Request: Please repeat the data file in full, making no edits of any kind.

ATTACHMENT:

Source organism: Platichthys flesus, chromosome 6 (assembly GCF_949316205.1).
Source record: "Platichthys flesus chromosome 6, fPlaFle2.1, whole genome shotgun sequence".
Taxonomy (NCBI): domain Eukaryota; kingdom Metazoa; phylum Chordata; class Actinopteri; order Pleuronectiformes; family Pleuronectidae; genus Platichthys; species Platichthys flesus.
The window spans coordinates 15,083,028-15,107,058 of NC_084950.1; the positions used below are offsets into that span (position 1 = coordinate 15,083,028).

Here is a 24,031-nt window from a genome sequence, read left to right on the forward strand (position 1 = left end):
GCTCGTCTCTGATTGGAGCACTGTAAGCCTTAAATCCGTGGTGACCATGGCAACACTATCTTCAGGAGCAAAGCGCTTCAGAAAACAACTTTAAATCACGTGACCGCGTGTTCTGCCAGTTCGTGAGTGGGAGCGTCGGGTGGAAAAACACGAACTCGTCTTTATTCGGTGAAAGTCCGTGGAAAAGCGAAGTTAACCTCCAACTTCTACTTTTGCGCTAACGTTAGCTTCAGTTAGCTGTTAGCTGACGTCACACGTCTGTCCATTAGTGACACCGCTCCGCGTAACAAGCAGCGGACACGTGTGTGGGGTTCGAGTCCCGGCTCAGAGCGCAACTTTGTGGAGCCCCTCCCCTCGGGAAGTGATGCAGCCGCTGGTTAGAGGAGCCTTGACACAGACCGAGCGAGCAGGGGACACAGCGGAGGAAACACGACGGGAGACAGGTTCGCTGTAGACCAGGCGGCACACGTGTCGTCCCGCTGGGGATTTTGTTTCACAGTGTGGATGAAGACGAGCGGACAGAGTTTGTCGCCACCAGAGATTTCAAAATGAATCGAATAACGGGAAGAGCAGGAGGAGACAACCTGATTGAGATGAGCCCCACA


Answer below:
Source organism: Platichthys flesus, chromosome 6 (assembly GCF_949316205.1).
Source record: "Platichthys flesus chromosome 6, fPlaFle2.1, whole genome shotgun sequence".
Taxonomy (NCBI): domain Eukaryota; kingdom Metazoa; phylum Chordata; class Actinopteri; order Pleuronectiformes; family Pleuronectidae; genus Platichthys; species Platichthys flesus.
The window spans coordinates 15,083,028-15,107,058 of NC_084950.1; the positions used below are offsets into that span (position 1 = coordinate 15,083,028).

Here is a 24,031-nt window from a genome sequence, read left to right on the forward strand (position 1 = left end):
GCTCGTCTCTGATTGGAGCACTGTAAGCCTTAAATCCGTGGTGACCATGGCAACACTATCTTCAGGAGCAAAGCGCTTCAGAAAACAACTTTAAATCACGTGACCGCGTGTTCTGCCAGTTCGTGAGTGGGAGCGTCGGGTGGAAAAACACGAACTCGTCTTTATTCGGTGAAAGTCCGTGGAAAAGCGAAGTTAACCTCCAACTTCTACTTTTGCGCTAACGTTAGCTTCAGTTAGCTGTTAGCTGACGTCACACGTCTGTCCATTAGTGACACCGCTCCGCGTAACAAGCAGCGGACACGTGTGTGGGGTTCGAGTCCCGGCTCAGAGCGCAACTTTGTGGAGCCCCTCCCCTCGGGAAGTGATGCAGCCGCTGGTTAGAGGAGCCTTGACACAGACCGAGCGAGCAGGGGACACAGCGGAGGAAACACGACGGGAGACAGGTTCGCTGTAGACCAGGCGGCACACGTGTCGTCCCGCTGGGGATTTTGTTTCACAGTGTGGATGAAGACGAGCGGACAGAGTTTGTCGCCACCAGAGATTTCAAAATGAATCGAATAACGGGAAGAGCAGGAGGAGACAACCTGATTGAGATGAGCCCCACA